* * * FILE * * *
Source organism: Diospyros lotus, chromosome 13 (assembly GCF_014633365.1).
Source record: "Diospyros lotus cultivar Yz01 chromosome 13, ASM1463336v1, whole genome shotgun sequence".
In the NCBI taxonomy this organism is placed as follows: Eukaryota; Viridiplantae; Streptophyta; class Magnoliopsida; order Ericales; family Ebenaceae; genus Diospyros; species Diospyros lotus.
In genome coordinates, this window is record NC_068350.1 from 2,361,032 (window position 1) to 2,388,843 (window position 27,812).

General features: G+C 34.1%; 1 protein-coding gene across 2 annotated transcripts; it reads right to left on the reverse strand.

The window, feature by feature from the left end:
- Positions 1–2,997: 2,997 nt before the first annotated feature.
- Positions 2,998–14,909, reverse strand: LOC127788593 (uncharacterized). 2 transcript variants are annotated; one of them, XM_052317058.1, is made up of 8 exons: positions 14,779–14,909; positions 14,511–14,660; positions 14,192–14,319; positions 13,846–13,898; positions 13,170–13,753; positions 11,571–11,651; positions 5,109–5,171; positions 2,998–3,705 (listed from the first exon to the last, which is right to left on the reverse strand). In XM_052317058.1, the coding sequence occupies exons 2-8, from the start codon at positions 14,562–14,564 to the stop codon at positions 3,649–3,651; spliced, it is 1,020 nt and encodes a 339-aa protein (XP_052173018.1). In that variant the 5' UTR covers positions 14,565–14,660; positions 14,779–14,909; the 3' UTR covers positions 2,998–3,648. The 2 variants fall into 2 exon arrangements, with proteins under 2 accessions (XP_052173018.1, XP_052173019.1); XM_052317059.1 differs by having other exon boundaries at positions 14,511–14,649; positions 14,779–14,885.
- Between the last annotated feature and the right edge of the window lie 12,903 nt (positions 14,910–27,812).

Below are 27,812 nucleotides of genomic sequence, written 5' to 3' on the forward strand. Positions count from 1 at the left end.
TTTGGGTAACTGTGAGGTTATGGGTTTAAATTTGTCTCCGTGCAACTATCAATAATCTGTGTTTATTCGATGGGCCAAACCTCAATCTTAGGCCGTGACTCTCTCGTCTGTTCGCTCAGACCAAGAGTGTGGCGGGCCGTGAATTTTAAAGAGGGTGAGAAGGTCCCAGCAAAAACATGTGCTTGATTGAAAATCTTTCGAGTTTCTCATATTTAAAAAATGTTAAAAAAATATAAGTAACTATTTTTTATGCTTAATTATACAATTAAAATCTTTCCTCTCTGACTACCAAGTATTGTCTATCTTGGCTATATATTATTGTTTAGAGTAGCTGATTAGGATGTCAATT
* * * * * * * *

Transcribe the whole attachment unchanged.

Source organism: Diospyros lotus, chromosome 13 (assembly GCF_014633365.1).
Source record: "Diospyros lotus cultivar Yz01 chromosome 13, ASM1463336v1, whole genome shotgun sequence".
In the NCBI taxonomy this organism is placed as follows: Eukaryota; Viridiplantae; Streptophyta; class Magnoliopsida; order Ericales; family Ebenaceae; genus Diospyros; species Diospyros lotus.
In genome coordinates, this window is record NC_068350.1 from 2,361,032 (window position 1) to 2,388,843 (window position 27,812).

General features: G+C 34.1%; 1 protein-coding gene across 2 annotated transcripts; it reads right to left on the reverse strand.

The window, feature by feature from the left end:
- Positions 1–2,997: 2,997 nt before the first annotated feature.
- Positions 2,998–14,909, reverse strand: LOC127788593 (uncharacterized). 2 transcript variants are annotated; one of them, XM_052317058.1, is made up of 8 exons: positions 14,779–14,909; positions 14,511–14,660; positions 14,192–14,319; positions 13,846–13,898; positions 13,170–13,753; positions 11,571–11,651; positions 5,109–5,171; positions 2,998–3,705 (listed from the first exon to the last, which is right to left on the reverse strand). In XM_052317058.1, the coding sequence occupies exons 2-8, from the start codon at positions 14,562–14,564 to the stop codon at positions 3,649–3,651; spliced, it is 1,020 nt and encodes a 339-aa protein (XP_052173018.1). In that variant the 5' UTR covers positions 14,565–14,660; positions 14,779–14,909; the 3' UTR covers positions 2,998–3,648. The 2 variants fall into 2 exon arrangements, with proteins under 2 accessions (XP_052173018.1, XP_052173019.1); XM_052317059.1 differs by having other exon boundaries at positions 14,511–14,649; positions 14,779–14,885.
- Between the last annotated feature and the right edge of the window lie 12,903 nt (positions 14,910–27,812).

Below are 27,812 nucleotides of genomic sequence, written 5' to 3' on the forward strand. Positions count from 1 at the left end.
TTTGGGTAACTGTGAGGTTATGGGTTTAAATTTGTCTCCGTGCAACTATCAATAATCTGTGTTTATTCGATGGGCCAAACCTCAATCTTAGGCCGTGACTCTCTCGTCTGTTCGCTCAGACCAAGAGTGTGGCGGGCCGTGAATTTTAAAGAGGGTGAGAAGGTCCCAGCAAAAACATGTGCTTGATTGAAAATCTTTCGAGTTTCTCATATTTAAAAAATGTTAAAAAAATATAAGTAACTATTTTTTATGCTTAATTATACAATTAAAATCTTTCCTCTCTGACTACCAAGTATTGTCTATCTTGGCTATATATTATTGTTTAGAGTAGCTGATTAGGATGTCAATT